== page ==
GENEVA (Reuters) - Brazil’s Roberto Azevedo has won the race to become the next head of the World Trade Organization, the first candidate from the BRICS club of emerging economies to take the job.
The career trade diplomat now faces a huge challenge to reinvigorate the global body, which has failed to wrap up the Doha trade liberalization talks after years of stalemate and risks becoming irrelevant without a breakthrough.
Azevedo beat Mexico’s Herminio Blanco, widely seen as the favored choice of the United States, in the final round of the contest to succeed France’s Pascal Lamy, who steps down on August 31.
The result of the selection process was meant to be secret until a formal announcement on Wednesday, but the Brazilian government confirmed on Tuesday that Azevedo, 55, won by a wide margin.
Azevedo will become the first Latin American and the first representative of a BRICS nation to head the Geneva-based trade body since its creation in 1995, a sign of the rising clout of emerging economies as developed countries struggle to recover from the 2008 financial crisis.
“For Brazil it is clear that, given his commitment and experience, he would be able to lead the organization toward a path of a fairer and more dynamic global economic order,” Brazilian President Dilma Rousseff said in a statement.
“This is not a victory for Brazil, nor for a group of countries, but for the World Trade Organisation.”
Brazil and Mexico, often seen as regional rivals, had pushed the case for their candidates, seeking to cement their status as growing powers.
Azevedo, who has been Brazil’s ambassador to the WTO, had touted his ability to listen to all sides in a negotiation and to find solutions by quietly building consensus, a contrast with Blanco’s idea of using the business sector to force governments to make deals happen.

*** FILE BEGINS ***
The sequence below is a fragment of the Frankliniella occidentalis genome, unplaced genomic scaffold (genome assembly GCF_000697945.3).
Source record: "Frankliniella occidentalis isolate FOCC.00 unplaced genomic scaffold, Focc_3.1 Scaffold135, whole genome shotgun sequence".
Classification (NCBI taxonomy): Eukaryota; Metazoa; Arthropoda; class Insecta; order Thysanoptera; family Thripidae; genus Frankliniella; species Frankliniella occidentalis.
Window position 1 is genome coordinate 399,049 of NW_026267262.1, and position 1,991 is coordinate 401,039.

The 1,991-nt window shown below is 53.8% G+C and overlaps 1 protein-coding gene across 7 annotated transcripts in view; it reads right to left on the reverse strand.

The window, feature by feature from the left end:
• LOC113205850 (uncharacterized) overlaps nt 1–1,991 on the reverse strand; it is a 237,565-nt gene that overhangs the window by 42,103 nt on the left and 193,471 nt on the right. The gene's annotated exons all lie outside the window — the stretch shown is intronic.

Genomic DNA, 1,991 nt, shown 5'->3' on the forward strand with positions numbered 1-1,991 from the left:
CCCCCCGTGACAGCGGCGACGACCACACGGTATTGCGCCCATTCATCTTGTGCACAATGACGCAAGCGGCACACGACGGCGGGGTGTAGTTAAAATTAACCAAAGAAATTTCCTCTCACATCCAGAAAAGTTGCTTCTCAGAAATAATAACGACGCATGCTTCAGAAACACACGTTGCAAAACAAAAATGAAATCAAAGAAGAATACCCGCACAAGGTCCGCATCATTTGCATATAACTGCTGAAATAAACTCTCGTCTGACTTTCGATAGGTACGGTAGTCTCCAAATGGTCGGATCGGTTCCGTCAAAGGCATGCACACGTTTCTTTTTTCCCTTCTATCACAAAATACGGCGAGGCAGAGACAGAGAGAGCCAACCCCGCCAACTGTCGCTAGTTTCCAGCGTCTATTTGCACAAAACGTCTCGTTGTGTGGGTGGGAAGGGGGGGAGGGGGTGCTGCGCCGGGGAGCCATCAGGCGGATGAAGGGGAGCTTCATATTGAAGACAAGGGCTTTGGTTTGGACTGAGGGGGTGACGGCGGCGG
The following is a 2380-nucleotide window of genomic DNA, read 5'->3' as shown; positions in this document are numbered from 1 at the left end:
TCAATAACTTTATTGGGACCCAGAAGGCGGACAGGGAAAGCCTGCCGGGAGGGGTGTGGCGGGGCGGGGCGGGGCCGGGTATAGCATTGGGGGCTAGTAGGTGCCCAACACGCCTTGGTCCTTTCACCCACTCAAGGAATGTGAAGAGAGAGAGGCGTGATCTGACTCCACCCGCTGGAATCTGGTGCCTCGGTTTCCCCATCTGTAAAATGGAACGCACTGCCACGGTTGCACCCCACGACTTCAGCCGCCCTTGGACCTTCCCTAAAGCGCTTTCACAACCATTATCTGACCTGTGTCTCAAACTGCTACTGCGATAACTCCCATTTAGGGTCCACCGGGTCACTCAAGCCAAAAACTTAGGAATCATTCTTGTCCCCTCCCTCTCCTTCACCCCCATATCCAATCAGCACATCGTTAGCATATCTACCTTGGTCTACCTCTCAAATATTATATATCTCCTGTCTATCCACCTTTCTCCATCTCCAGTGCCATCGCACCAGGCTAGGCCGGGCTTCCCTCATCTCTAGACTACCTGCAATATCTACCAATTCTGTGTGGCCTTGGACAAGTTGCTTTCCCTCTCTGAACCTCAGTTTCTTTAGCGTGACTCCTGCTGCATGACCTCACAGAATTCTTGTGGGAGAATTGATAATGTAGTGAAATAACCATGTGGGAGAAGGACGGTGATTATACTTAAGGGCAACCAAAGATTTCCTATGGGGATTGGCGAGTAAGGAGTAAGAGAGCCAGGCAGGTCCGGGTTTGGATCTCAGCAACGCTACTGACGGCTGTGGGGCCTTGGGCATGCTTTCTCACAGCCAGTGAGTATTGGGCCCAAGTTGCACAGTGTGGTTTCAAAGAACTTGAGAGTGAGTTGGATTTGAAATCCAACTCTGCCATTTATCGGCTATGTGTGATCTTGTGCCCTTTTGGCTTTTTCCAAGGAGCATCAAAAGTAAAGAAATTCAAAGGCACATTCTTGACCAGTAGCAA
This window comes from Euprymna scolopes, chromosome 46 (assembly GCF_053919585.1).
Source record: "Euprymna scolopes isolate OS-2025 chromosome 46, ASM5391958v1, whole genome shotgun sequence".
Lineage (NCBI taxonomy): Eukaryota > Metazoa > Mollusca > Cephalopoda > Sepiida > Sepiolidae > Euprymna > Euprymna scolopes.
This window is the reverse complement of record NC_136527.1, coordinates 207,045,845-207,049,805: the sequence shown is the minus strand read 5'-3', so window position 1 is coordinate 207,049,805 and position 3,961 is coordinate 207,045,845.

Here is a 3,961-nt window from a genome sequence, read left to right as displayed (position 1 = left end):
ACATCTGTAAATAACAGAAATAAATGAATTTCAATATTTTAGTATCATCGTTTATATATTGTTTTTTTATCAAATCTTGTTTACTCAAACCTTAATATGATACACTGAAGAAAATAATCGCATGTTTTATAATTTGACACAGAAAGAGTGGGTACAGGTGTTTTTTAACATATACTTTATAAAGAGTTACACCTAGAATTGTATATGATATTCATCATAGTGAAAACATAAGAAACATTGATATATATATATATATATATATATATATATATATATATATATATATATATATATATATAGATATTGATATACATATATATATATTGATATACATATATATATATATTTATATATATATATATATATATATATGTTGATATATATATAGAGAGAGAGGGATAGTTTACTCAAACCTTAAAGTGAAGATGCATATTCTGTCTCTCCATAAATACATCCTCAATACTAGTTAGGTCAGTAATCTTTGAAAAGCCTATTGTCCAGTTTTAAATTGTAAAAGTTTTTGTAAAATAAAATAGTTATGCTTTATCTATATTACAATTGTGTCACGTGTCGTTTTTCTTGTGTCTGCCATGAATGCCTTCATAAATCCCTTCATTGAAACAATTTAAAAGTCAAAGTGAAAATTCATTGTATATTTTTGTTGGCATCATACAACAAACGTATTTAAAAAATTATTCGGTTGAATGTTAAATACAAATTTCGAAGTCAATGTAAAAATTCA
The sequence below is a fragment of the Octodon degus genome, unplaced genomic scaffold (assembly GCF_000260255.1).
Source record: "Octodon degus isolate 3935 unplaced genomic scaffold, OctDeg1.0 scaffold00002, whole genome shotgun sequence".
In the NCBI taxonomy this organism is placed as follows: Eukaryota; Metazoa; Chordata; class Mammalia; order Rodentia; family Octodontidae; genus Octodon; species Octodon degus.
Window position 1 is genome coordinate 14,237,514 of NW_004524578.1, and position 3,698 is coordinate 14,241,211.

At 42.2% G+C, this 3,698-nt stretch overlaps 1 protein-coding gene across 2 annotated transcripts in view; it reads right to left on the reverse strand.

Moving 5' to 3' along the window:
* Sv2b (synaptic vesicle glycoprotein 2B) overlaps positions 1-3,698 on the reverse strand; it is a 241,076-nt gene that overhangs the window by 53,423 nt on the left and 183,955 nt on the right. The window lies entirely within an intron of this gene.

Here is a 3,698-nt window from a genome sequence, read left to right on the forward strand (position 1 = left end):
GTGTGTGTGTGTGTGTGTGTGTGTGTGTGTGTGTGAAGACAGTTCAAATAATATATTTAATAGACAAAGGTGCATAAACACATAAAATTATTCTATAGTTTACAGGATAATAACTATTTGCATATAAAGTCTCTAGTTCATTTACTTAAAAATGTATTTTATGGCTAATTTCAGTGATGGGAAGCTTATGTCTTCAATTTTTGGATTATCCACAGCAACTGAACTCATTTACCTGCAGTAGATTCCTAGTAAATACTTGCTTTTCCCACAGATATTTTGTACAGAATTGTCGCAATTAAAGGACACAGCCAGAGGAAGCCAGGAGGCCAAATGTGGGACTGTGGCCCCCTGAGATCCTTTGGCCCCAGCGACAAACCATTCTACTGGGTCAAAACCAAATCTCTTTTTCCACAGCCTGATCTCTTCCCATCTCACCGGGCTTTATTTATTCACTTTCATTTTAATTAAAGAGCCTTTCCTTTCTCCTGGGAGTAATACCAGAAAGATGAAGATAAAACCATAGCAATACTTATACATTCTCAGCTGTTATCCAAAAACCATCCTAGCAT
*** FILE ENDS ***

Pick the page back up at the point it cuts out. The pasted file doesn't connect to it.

“Selecting Roberto Azevedo means a lot to many in the WTO system who have been looking for a non-dogmatic perspective on trade liberalization,” said Ricardo Melendez-Ortiz, a former Colombian trade negotiator who now heads the International Centre for Trade and Sustainable Development in Geneva.
“He’s probably more likely to be sympathetic to the views of African countries and developing countries that have been expecting delivery from the WTO on their issues ... That doesn’t mean his job is going to be simple,” he added.
Brazil, the world’s seventh largest economy, has taken a more gradual approach to trade liberalization that could be more appealing to developing nations. However, Brazil has been harshly criticized by other WTO members for raising duties on hundreds of imported goods and for favoring local producers in government purchases.
The global trade talks that began in Doha in 2001 reached deadlock in 2011, forcing the WTO to focus on a far smaller package of trade reforms and prompting many countries to pursue bilateral and regional trade deals instead, such as the U.S.-led Trans-Pacific Partnership.
Even the smaller package of reforms, widely seen as a crucial first step, is proving hard to agree on. At the same time, the WTO’s global rules risk getting drowned out by the plethora of regional deals now being negotiated.
In Washington, the National Foreign Trade Council, a leading U.S. business group, praised Azevedo’s experience and the focus he had placed on consensus-building in Geneva, but warned that there was a big job ahead.
“The next head of the WTO faces two critical tasks in steering the membership toward a successful outcome to the ministerial conference this December in Indonesia and building consensus toward a broader agenda to modernize trade rules for the digital age,” said the group’s vice president, Jake Colvin.
The WTO’s biennial ministerial conference, which will be held in Bali, Indonesia, will be a baptism of fire for the new director general.
A deal the WTO is struggling to line up in Bali aims to cut bureaucracy by standardizing customs procedures, lending a potential trillion-dollar boost to the world economy, while introducing new rules to promote food security and concessions for poorer countries.
But the United States and others have warned that on the current trajectory, the WTO is not going to get a deal in Bali, forcing a huge burden of expectation onto Azevedo.
He beat eight other candidates in a contest overseen by three WTO ambassadors, who totted up the support of the 159 member countries to settle on a single winner after three rounds of competition.
“The job requires the power of persuasion rather than coercion. In that respect, Azevedo knows both the opportunities and the limits of what a WTO leader can do,” said Jeffrey Schott, senior fellow at the Peterson Institute for International Economics in Washington.
“Hopefully he will think of some innovative ways to get the WTO to do some things better than it has for the last 15 years.”
Additional reporting by Alonso Soto, Anthony Boadle in Brasilia and Doug Palmer in Washington; Editing by Stephanie Nebehay, Andrew Heavens and Mohammad Zargham